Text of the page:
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Nicolas Cage: 'I hate social media'

Commentary: At the Sundance Film Festival, the longtime star reportedly says he's kicking and screaming against the new world.

Technically Incorrect offers a slightly twisted take on the tech that's taken over our lives.


The Hollywood Reporter 2018 Sundance Studio At Sky Strada, Park City

"What are you looking at, Twitterface?"

John Parra

Does anyone like social media anymore?

Former Facebook President Sean Parker is worried about what social media does to children's brains. Apple CEO Tim Cook won't let his tween nephew near it.

And now there's an even more frightening opponent of Facebook and its ilk: Nicolas Cage.

The versatile, sometimes volatile star of movies as diverse as "Moonstruck" 'Leaving Las Vegas" and, um, "National Treasure" expressed his extreme feelings toward social media to MarketWatch at the Sundance Film Festival in Park City, Utah on Wednesday.

"I hate social media," he began. 

What more is there to say after that? Well, perhaps a little more depth as to why his feelings are so extreme, perhaps?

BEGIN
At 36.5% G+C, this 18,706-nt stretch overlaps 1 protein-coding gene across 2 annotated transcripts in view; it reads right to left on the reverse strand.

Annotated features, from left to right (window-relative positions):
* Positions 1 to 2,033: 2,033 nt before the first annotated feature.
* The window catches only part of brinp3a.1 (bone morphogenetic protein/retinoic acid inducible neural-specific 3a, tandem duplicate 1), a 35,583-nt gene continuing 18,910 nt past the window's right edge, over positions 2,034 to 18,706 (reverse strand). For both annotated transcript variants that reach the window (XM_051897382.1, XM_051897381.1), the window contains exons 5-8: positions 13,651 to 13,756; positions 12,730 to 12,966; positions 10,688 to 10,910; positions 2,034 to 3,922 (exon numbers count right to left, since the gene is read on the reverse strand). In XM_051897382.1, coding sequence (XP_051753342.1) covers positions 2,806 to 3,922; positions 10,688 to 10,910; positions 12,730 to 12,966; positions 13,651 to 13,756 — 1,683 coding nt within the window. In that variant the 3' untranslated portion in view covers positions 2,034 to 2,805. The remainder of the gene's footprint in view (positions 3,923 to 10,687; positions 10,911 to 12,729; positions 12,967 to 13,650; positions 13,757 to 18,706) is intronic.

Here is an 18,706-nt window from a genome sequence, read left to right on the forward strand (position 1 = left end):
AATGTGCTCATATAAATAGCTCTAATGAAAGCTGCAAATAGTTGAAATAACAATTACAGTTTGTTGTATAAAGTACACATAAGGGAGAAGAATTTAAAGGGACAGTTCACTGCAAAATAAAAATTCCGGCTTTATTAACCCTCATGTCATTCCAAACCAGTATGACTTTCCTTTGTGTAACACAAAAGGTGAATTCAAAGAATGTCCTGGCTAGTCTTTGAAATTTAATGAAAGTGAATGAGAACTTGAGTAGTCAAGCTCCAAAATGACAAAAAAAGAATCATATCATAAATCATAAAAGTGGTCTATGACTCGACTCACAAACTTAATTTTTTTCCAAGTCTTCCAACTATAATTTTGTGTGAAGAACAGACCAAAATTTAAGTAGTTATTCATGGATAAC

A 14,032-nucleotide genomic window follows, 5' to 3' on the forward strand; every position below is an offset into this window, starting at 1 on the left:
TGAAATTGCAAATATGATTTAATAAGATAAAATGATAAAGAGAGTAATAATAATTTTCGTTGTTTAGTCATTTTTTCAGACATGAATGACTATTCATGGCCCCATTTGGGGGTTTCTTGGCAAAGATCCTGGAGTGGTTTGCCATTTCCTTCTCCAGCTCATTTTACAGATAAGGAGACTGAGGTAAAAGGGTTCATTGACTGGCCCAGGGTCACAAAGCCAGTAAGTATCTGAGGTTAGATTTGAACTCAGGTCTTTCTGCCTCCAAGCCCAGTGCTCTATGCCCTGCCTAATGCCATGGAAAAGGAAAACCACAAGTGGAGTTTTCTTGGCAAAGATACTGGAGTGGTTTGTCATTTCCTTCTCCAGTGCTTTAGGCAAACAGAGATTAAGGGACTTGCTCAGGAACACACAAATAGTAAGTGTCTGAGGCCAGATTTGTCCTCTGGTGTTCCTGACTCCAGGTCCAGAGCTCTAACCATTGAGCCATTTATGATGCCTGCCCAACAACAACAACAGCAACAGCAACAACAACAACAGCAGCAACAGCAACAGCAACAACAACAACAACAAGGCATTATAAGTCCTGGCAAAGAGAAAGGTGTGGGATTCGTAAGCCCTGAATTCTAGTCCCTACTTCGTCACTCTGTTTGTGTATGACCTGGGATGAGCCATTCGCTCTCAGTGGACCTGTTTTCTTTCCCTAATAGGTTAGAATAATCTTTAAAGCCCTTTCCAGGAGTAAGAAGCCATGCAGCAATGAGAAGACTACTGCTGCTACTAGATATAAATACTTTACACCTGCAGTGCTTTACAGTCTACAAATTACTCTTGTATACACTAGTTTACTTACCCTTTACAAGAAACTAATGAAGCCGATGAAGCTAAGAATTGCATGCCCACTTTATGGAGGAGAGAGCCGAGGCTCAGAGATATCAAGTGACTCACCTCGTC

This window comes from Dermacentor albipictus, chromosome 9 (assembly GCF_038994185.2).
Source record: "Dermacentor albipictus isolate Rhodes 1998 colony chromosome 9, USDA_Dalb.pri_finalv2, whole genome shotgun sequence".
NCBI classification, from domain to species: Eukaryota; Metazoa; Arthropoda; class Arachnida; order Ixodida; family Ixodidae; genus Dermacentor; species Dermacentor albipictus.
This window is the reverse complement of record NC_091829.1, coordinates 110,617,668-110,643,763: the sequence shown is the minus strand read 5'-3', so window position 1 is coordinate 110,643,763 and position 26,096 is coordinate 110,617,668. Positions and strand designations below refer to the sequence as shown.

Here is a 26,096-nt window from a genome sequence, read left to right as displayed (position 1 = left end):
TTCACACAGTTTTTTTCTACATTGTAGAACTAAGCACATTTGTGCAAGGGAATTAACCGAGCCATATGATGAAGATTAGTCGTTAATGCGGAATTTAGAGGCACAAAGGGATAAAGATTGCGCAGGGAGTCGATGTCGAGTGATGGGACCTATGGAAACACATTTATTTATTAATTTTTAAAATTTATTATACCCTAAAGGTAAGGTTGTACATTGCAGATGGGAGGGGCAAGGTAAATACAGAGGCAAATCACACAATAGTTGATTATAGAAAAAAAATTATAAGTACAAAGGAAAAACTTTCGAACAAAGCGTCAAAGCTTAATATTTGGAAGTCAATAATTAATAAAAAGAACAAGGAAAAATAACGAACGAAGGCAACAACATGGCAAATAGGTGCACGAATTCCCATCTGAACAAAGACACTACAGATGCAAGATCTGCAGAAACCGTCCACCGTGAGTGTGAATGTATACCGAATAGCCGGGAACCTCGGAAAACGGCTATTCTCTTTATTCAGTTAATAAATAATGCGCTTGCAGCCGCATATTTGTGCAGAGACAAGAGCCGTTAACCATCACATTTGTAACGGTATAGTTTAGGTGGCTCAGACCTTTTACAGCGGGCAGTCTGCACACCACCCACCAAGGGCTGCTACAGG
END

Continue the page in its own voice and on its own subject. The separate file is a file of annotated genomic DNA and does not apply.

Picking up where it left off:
"I'm from another time. I'm kicking and screaming. I don't have Twitter, Facebook or Instagram," he reportedly said.

Oh, but can it be just a generational thing? The president is in his seventies and he adores Twitter. 

Cage, though, is prone to greater subtlety. 

"I wanna maintain whatever golden age, mysterious aura I can keep because I don't want to be a part of that club," he said, according to MarketWatch. 

How's that for understanding your own brand? For some stars, social media represents the absolute antithesis of their ethos. 

Cage has been through so many shifts of character and nuance. He steals into a movie and you can't be sure what sort of character he'll be playing. Then he disappears again. Why would he want you to know what he's thinking and feeling every day?

Then again, he does have a reputation for the occasional amble on the wild side. "Can you imagine me after two bottles of wine with a Twitter account?" he told MarketWatch.

Ah, so it's about personal discipline, too. He doesn't want to be caught in some maelstrom caused by a drunken, tweeted observation about, say, net neutrality.

He seemed, though, to reflect our times all too well when he added: "Everything is a tweet now. It's disappointing, especially for someone like me. I wanna meet people, I want to have a conversation."

Stars aren't known for wanting to chat too often with ordinary people. Even those who are on Twitter don't always write their own tweets to the masses, leaving that onerous task to publicists.

Cage just wants to talk one-on-one. DM me, Nic, and we can chat. 

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